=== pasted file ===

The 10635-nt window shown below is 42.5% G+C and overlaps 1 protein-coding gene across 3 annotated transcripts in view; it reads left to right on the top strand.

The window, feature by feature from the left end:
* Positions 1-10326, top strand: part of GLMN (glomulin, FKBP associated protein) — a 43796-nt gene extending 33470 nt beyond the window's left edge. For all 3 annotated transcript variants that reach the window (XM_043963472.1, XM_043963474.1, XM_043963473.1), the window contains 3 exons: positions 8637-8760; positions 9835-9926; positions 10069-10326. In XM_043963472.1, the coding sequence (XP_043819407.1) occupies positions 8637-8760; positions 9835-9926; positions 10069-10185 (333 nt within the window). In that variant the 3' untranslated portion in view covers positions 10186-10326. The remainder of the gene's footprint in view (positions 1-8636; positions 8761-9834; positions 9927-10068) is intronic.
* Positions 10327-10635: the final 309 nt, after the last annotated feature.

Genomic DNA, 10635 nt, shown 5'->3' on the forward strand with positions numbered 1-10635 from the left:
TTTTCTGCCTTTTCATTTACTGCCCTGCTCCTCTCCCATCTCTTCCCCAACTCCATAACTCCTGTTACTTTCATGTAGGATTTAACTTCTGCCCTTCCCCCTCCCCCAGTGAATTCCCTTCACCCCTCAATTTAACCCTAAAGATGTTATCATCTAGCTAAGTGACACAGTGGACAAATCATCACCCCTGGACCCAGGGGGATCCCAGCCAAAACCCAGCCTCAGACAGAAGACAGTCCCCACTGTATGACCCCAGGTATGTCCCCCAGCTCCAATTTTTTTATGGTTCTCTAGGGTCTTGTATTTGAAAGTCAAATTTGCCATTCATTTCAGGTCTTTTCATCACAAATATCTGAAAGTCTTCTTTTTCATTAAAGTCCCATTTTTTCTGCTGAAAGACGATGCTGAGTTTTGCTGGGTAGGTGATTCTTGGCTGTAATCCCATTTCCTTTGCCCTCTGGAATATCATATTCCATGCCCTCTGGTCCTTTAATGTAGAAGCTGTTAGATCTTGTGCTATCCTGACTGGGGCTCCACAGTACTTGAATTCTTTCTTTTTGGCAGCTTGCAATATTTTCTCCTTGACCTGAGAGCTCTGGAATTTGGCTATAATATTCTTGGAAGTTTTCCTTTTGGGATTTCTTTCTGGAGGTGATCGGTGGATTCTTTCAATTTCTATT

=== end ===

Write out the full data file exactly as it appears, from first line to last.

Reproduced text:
The 10635-nt window shown below is 42.5% G+C and overlaps 1 protein-coding gene across 3 annotated transcripts in view; it reads left to right on the top strand.

The window, feature by feature from the left end:
* Positions 1-10326, top strand: part of GLMN (glomulin, FKBP associated protein) — a 43796-nt gene extending 33470 nt beyond the window's left edge. For all 3 annotated transcript variants that reach the window (XM_043963472.1, XM_043963474.1, XM_043963473.1), the window contains 3 exons: positions 8637-8760; positions 9835-9926; positions 10069-10326. In XM_043963472.1, the coding sequence (XP_043819407.1) occupies positions 8637-8760; positions 9835-9926; positions 10069-10185 (333 nt within the window). In that variant the 3' untranslated portion in view covers positions 10186-10326. The remainder of the gene's footprint in view (positions 1-8636; positions 8761-9834; positions 9927-10068) is intronic.
* Positions 10327-10635: the final 309 nt, after the last annotated feature.

Genomic DNA, 10635 nt, shown 5'->3' on the forward strand with positions numbered 1-10635 from the left:
TTTTCTGCCTTTTCATTTACTGCCCTGCTCCTCTCCCATCTCTTCCCCAACTCCATAACTCCTGTTACTTTCATGTAGGATTTAACTTCTGCCCTTCCCCCTCCCCCAGTGAATTCCCTTCACCCCTCAATTTAACCCTAAAGATGTTATCATCTAGCTAAGTGACACAGTGGACAAATCATCACCCCTGGACCCAGGGGGATCCCAGCCAAAACCCAGCCTCAGACAGAAGACAGTCCCCACTGTATGACCCCAGGTATGTCCCCCAGCTCCAATTTTTTTATGGTTCTCTAGGGTCTTGTATTTGAAAGTCAAATTTGCCATTCATTTCAGGTCTTTTCATCACAAATATCTGAAAGTCTTCTTTTTCATTAAAGTCCCATTTTTTCTGCTGAAAGACGATGCTGAGTTTTGCTGGGTAGGTGATTCTTGGCTGTAATCCCATTTCCTTTGCCCTCTGGAATATCATATTCCATGCCCTCTGGTCCTTTAATGTAGAAGCTGTTAGATCTTGTGCTATCCTGACTGGGGCTCCACAGTACTTGAATTCTTTCTTTTTGGCAGCTTGCAATATTTTCTCCTTGACCTGAGAGCTCTGGAATTTGGCTATAATATTCTTGGAAGTTTTCCTTTTGGGATTTCTTTCTGGAGGTGATCGGTGGATTCTTTCAATTTCTATT